In the United States, the right of assembly is “expressed” less in written texts than in landscape architecture. This lecture looks at the parks and meadows of Frederick Law Olmsted in relation to the right of assembly, most recently as practiced in nationwide assemblies voicing Black Lives Matter. If the parks of this great artist give people the ground on which to stand, the opposite is also true – Olmsted’s gift was in part itself shaped by the practices of people, particularly Black people.
Before he even thought of becoming a landscape architect, Olmsted (beginning in 1853) traveled through the South describing what he saw, farm by farm, tool by tool. His tour de force writings, gathered in the book Cotton Kingdom, document the extraordinary acts of formal and informal gathering carried out by Black people, who were prohibited from and gravely punished for assembling. Crucial to his vision of assembly as well was his work during the Civil War arranging for the transport of wounded soldiers to hospitals, a task documented in Hospital Transports. Olmsted once wrote that the national and international park movement should be credited not to individual artists but to “the genius of the people.” This lecture looks at “what people” were the people he was thinking about.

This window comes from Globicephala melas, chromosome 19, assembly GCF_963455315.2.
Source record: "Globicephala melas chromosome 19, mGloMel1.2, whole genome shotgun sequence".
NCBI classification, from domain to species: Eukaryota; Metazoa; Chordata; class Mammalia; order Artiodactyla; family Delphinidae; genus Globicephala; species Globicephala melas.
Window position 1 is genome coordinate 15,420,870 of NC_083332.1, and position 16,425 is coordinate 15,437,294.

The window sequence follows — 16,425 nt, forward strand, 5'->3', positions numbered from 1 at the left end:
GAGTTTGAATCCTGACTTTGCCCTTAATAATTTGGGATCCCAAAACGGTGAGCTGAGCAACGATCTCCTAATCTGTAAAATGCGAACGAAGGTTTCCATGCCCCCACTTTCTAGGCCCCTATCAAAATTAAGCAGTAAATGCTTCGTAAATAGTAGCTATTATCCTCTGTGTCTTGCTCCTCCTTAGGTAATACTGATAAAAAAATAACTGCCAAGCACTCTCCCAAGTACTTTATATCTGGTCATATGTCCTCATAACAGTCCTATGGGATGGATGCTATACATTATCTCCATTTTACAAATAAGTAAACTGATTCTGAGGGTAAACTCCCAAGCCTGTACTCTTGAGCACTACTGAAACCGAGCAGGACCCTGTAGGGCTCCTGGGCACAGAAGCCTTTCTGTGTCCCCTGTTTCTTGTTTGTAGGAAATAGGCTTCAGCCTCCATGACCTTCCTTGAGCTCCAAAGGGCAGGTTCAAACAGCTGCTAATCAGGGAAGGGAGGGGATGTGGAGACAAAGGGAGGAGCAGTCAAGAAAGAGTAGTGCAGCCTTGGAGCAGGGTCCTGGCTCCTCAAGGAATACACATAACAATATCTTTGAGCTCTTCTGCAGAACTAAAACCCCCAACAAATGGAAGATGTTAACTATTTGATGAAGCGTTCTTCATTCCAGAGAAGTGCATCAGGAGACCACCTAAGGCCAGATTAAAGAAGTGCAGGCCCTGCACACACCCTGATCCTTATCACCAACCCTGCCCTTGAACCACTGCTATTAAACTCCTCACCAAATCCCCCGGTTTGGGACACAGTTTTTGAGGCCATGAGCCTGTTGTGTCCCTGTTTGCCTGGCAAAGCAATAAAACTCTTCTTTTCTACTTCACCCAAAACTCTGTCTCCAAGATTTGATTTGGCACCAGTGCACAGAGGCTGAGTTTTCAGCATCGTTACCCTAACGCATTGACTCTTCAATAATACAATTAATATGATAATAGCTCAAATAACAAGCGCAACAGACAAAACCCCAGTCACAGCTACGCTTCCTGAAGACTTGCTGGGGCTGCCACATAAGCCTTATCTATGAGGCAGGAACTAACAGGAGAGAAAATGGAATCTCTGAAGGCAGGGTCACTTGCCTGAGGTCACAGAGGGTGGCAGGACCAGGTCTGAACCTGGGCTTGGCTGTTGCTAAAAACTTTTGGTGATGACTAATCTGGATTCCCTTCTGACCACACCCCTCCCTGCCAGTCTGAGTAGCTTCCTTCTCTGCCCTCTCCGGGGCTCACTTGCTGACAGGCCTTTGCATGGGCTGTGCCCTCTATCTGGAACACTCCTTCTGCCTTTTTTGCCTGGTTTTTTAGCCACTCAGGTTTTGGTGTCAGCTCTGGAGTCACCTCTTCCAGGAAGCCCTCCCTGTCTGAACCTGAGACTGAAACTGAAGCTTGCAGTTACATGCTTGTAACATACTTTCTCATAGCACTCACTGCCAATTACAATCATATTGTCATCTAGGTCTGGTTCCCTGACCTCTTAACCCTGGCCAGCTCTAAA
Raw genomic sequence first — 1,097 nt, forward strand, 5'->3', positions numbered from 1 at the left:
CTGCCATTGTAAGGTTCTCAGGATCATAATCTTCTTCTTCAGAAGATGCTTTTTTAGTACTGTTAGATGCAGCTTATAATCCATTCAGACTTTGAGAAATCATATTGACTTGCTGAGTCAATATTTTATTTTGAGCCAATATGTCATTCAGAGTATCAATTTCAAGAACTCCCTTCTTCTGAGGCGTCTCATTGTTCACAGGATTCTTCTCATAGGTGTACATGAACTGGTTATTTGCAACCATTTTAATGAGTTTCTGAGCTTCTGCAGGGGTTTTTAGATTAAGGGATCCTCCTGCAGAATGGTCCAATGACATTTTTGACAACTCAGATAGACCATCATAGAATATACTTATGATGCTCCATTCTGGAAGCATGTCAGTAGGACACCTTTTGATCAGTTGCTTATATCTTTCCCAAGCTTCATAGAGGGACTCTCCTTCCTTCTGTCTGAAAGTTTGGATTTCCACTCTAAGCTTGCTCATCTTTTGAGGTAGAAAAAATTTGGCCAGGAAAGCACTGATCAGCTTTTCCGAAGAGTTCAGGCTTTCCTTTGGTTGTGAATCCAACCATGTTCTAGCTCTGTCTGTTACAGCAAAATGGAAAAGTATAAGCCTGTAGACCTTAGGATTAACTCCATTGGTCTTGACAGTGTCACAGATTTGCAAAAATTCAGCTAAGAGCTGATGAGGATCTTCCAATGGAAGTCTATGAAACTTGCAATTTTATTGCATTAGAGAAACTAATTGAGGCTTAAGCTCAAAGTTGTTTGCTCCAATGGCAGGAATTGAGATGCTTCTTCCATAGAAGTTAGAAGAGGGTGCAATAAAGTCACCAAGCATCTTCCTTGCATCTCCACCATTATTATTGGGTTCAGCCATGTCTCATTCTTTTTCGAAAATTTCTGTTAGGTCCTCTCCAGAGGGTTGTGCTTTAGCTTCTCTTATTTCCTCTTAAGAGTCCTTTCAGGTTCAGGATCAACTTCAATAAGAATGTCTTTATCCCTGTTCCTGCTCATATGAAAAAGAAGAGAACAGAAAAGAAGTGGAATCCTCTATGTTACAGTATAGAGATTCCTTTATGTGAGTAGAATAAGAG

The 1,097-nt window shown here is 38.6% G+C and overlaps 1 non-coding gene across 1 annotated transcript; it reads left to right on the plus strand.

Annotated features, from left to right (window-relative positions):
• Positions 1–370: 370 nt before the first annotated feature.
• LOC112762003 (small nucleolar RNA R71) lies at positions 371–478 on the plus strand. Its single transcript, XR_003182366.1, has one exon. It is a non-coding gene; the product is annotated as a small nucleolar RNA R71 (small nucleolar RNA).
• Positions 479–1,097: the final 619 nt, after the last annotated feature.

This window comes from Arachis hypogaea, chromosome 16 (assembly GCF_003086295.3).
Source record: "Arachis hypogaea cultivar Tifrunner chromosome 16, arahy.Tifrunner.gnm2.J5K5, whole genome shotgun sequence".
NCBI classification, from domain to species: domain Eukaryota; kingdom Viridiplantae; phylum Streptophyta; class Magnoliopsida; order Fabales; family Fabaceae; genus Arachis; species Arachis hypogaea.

You can watch the recorded program here.
About the Speakers
Elaine Scarry is Walter M. Cabot Professor of Aesthetics and General Theory of Value at Harvard University.
Bryan Lee is a Design Critic in Architecture at Harvard University.
About the Series
The Environment Forum at the Mahindra Center is convened by Robin Kelsey, Dean of Arts and Humanities, Harvard University and Ian Jared Miller, Professor of History, Harvard University.